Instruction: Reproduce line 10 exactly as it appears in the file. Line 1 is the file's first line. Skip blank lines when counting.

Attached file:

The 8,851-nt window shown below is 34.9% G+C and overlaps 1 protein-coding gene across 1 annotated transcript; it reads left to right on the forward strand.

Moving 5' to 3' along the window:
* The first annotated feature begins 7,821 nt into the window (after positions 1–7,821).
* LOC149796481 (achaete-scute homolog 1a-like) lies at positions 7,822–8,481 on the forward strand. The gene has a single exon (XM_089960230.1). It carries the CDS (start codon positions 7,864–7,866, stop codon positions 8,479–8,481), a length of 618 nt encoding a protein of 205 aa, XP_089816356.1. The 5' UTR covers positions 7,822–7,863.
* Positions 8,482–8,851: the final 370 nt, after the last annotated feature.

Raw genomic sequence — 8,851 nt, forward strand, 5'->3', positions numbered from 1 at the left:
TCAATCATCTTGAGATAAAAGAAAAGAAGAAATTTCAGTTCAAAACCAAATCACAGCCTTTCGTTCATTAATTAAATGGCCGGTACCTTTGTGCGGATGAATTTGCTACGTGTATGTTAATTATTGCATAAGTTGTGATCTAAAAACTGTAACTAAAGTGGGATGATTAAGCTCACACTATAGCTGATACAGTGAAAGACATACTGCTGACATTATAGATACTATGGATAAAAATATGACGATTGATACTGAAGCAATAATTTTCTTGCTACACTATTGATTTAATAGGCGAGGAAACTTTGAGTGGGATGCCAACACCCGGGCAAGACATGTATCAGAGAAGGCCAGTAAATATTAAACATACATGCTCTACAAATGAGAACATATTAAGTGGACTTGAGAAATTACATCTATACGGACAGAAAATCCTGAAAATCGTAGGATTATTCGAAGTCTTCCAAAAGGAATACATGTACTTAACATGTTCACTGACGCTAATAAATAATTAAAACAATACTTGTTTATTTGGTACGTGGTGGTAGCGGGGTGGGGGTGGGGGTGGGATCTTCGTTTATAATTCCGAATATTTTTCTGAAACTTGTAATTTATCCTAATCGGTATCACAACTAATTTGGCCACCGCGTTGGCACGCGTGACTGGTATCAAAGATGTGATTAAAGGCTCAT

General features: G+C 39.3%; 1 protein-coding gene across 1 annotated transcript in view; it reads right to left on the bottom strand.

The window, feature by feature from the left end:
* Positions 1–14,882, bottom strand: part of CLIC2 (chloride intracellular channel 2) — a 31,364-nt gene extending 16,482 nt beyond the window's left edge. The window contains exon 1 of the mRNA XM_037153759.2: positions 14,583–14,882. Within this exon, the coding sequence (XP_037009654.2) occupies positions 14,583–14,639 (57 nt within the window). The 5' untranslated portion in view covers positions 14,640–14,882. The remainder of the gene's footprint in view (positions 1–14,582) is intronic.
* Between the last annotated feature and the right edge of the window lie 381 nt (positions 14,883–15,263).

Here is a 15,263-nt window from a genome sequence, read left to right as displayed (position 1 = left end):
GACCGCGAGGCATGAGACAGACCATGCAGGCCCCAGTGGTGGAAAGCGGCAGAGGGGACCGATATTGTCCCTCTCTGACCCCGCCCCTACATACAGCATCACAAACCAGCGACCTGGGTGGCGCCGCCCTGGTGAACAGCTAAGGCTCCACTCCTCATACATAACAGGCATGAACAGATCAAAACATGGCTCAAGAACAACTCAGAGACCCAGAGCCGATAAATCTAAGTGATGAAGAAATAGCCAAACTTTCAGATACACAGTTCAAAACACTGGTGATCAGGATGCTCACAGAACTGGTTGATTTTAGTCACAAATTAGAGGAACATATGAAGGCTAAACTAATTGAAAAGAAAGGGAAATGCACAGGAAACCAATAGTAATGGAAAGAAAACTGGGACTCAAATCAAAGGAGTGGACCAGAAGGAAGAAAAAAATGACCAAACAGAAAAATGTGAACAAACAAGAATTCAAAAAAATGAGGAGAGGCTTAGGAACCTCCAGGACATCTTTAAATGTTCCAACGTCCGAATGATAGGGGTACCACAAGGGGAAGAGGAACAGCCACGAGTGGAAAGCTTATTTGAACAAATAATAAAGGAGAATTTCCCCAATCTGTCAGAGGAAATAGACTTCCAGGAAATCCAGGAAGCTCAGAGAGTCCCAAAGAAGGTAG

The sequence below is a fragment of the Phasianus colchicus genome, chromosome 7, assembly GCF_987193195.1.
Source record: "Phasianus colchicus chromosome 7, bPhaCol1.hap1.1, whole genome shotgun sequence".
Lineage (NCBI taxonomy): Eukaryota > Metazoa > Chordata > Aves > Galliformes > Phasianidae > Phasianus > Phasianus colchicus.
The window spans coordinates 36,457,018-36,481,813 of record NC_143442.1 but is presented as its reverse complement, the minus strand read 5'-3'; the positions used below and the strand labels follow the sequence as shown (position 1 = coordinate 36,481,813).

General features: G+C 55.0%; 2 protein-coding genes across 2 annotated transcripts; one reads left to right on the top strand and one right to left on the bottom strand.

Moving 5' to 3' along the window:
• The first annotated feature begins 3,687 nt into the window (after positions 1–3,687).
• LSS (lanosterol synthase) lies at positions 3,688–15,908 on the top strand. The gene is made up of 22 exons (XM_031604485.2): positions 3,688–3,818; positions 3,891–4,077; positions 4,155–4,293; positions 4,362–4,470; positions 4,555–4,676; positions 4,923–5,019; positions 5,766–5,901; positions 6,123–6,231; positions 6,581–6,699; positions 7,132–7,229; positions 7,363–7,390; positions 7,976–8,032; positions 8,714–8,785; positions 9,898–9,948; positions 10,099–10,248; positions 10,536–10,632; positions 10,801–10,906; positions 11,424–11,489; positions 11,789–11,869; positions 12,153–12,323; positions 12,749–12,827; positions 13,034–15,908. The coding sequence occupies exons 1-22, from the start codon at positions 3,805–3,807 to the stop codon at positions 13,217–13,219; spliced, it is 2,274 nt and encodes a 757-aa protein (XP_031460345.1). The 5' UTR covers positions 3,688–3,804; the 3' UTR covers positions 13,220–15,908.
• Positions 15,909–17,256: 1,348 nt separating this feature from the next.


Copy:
* Positions 1–14,882, bottom strand: part of CLIC2 (chloride intracellular channel 2) — a 31,364-nt gene extending 16,482 nt beyond the window's left edge. The window contains exon 1 of the mRNA XM_037153759.2: positions 14,583–14,882. Within this exon, the coding sequence (XP_037009654.2) occupies positions 14,583–14,639 (57 nt within the window). The 5' untranslated portion in view covers positions 14,640–14,882. The remainder of the gene's footprint in view (positions 1–14,582) is intronic.